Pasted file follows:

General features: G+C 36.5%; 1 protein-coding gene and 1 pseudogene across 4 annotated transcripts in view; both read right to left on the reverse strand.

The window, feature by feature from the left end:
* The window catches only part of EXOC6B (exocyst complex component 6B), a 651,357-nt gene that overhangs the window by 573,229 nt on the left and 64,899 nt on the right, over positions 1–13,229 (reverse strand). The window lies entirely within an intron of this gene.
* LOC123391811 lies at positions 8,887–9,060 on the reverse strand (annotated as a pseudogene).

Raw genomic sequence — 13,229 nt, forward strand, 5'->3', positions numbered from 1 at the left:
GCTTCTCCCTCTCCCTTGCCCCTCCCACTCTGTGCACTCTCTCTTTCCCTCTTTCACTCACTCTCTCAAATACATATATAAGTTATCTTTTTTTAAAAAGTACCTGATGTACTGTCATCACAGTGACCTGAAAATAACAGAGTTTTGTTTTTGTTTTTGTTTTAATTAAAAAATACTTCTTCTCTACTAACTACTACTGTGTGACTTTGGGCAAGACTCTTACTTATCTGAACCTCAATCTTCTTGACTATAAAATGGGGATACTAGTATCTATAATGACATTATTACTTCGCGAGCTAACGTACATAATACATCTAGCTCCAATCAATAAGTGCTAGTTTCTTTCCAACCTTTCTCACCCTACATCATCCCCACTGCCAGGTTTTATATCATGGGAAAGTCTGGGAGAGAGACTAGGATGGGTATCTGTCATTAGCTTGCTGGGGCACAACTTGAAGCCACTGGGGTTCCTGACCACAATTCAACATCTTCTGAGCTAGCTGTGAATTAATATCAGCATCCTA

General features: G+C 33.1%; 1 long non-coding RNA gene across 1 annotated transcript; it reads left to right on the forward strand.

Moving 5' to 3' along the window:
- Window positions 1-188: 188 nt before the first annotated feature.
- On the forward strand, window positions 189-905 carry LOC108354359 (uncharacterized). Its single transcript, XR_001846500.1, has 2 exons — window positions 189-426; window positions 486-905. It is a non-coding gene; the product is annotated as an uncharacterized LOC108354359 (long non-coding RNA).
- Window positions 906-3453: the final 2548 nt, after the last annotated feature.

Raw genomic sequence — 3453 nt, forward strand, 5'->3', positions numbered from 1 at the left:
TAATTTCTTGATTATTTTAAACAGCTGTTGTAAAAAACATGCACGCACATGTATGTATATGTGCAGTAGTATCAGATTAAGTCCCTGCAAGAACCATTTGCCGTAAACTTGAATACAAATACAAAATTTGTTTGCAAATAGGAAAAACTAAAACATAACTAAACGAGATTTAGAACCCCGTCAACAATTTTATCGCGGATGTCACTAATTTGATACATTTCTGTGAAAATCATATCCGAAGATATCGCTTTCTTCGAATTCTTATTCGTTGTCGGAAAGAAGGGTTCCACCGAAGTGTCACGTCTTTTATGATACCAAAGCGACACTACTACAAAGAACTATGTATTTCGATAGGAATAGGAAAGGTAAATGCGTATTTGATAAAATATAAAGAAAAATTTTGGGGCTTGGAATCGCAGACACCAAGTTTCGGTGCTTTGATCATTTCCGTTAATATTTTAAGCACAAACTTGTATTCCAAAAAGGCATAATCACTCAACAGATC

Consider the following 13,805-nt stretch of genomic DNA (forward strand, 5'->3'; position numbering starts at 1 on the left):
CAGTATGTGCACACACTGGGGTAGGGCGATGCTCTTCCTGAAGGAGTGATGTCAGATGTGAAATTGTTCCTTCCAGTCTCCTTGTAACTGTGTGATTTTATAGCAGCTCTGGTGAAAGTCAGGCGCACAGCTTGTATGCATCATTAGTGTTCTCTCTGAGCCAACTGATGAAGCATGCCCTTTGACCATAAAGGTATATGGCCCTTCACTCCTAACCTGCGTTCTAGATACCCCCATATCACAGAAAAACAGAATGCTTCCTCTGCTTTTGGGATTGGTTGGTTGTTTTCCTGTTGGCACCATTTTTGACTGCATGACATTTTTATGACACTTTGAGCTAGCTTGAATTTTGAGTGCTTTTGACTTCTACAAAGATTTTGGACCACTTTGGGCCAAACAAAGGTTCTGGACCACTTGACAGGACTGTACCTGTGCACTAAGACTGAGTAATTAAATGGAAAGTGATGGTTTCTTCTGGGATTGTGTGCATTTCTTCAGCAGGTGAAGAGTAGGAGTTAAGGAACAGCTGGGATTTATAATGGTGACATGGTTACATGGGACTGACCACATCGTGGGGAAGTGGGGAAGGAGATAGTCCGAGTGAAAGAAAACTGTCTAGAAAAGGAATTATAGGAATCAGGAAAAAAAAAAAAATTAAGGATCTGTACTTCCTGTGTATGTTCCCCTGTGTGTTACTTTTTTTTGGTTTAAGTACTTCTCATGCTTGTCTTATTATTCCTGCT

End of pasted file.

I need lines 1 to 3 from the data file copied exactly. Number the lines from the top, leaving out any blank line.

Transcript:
General features: G+C 36.5%; 1 protein-coding gene and 1 pseudogene across 4 annotated transcripts in view; both read right to left on the reverse strand.

The window, feature by feature from the left end:
* The window catches only part of EXOC6B (exocyst complex component 6B), a 651,357-nt gene that overhangs the window by 573,229 nt on the left and 64,899 nt on the right, over positions 1–13,229 (reverse strand). The window lies entirely within an intron of this gene.